Magazine article Teaching Business & Economics

Painting by Numbers: Using Whiteboard Technology to Illustrate the Uses of Accounting Information in the Teaching of A-Level Business Studies

Magazine article Teaching Business & Economics

Painting by Numbers: Using Whiteboard Technology to Illustrate the Uses of Accounting Information in the Teaching of A-Level Business Studies

Article excerpt

Why do some teachers of Business Studies reserve the use of financial information exclusively for the Accounting and Finance module? Is that the best way to help students to appreciate the wider role of financial data in the real world of business and industry? This article sets out to illustrate how whiteboard technology can be readily incorporated to illustrate aspects of A-level Business Studies with numerical information typically found in company accounts.


* Identification of alternative ways to illustrate corporate objectives and business activity

* A greater understanding of accounting information

* Enhanced student confidence using numerical data

* More interesting ways of learning

The lesson centres upon the use of two case study companies - British Airways, and Marks & Spencer. Most plc businesses lend themselves to this lesson, but choosing companies of which students are likely to have heard often avoids unnecessary questions such as what the business's core activity is. Also, high profile companies tend to feature regularly in the press and this can facilitate independent student learning and research.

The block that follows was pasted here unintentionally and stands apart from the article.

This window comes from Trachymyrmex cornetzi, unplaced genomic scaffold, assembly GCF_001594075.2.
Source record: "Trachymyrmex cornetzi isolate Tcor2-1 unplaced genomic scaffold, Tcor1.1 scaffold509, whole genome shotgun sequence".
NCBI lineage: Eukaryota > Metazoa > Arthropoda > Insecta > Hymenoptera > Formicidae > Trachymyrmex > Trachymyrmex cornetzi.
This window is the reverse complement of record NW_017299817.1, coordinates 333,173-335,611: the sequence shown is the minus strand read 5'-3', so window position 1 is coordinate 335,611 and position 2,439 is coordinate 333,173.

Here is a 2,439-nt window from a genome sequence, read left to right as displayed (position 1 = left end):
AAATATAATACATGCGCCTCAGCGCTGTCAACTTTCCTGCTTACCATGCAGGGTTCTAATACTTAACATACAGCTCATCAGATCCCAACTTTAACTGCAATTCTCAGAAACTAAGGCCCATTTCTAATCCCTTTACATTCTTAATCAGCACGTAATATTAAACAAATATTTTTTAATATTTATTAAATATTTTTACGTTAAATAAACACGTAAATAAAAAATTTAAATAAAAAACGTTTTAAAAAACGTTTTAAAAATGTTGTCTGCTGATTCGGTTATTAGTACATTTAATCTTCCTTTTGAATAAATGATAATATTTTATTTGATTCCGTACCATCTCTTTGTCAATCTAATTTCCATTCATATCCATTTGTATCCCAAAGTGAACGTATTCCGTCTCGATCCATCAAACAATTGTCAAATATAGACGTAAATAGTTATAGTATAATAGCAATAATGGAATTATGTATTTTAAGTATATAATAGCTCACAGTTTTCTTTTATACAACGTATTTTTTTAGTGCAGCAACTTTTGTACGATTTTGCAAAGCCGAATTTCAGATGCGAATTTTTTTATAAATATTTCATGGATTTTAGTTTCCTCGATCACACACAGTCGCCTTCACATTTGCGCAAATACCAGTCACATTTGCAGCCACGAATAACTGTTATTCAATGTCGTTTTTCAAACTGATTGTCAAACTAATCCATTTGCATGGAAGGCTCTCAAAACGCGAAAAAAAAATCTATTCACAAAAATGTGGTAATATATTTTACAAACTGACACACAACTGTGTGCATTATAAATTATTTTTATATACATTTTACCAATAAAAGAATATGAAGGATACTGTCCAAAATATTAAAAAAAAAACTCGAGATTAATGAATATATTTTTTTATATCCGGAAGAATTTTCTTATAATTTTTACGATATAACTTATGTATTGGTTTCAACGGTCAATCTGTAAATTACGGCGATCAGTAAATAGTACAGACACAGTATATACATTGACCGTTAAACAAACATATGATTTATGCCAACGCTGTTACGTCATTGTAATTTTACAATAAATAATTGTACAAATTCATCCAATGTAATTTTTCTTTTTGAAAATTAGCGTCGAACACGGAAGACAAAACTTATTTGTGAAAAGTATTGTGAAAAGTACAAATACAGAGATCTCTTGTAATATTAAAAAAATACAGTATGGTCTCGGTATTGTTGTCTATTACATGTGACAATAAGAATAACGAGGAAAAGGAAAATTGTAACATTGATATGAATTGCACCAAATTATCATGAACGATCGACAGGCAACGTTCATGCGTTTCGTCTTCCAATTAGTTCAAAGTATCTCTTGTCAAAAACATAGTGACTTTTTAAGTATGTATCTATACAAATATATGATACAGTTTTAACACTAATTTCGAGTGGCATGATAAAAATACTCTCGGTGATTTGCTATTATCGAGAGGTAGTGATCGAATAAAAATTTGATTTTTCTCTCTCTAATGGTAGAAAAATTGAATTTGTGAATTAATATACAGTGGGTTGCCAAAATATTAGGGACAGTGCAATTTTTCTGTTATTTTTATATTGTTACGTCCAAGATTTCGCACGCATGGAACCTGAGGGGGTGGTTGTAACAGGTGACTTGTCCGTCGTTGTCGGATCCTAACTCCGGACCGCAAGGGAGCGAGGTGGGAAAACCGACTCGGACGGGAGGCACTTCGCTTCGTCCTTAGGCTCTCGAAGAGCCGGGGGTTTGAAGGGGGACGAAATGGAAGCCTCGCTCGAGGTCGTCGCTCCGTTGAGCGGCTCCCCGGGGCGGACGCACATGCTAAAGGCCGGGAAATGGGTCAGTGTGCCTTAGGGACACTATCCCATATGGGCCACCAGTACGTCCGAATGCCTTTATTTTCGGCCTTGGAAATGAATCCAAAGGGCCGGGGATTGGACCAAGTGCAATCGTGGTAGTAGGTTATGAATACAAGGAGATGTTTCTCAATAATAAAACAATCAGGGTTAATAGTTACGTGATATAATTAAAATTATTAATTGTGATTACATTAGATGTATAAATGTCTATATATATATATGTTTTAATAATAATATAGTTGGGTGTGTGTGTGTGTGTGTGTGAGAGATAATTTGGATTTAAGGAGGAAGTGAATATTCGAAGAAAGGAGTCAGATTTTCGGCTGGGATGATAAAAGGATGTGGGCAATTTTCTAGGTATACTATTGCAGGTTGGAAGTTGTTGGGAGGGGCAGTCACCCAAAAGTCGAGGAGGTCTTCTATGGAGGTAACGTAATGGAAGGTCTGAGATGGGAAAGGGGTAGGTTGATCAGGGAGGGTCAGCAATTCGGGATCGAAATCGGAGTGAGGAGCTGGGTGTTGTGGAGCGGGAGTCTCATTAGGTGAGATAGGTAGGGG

The lesson was delivered to a small, mixed ability Year 13 A-level Business Studies group consisting of ten students - four boys and six girls. Predicted ALIS grades ranged from C/D to B.


Taking approximately 75 minutes, it was delivered over a double period and built into preparation for the Unit 6 (AQA) synoptic examination.

Not surprisingly, the CTC is equipped with the latest ICT resources. To prepare this lesson, I needed internet access. To deliver it demanded access to an electronic whiteboard - of the Promethean calibre or one of the so-called generation of 'smart' boards. The course textbook or a newspaper can readily punctuate aspects of the delivery.

Initially, such lessons can be very time consuming to prepare, but a long-term view must be adopted. I will be able to run this lesson over and over again, with one or two minor amendments to maintain topicality. The internet is a major resource but, like any other, it can drain valuable planning, preparation and assessment time if not used wisely. Probably 60% of the lesson preparation involved researching information about the two businesses. Their respective company web sites were a useful starting point as many high profile companies have now developed pages of information accessible to a wider audience than corporate shareholders and job seekers. CAROL (Company Annual Reports On Line) and BBC News are other ready-made resources freely available on the net. The remainder of the preparation time was divided equally between planning integration of appropriate student exercises and actual presentation of the lesson content.


Recent high profile cases such as Shell and its changing oil reserves and the financial disaster at Parmalat in Italy have illustrated perfectly how statistics can be used to represent and misrepresent business activity and performance. In this lesson we will examine how numerical data can highlight the objectives and activity of two strong brands - British Airways (changes in a dynamic market place) and Marks & Spencer (cost-cutting).

We need first to set the scene so that students can appreciate the business context and more fully appreciate the numerical data to follow.


In 2001 BA introduced its Future Size and Shape programme. This strategy was intended to cut costs, especially manpower costs by reducing the size of its workforce.

This list of events (which can be presented on the whiteboard using PowerPoint software) clearly illustrates the dynamic nature of this particular market. We can now focus attention on the trend in passenger numbers using the company's own figures. …

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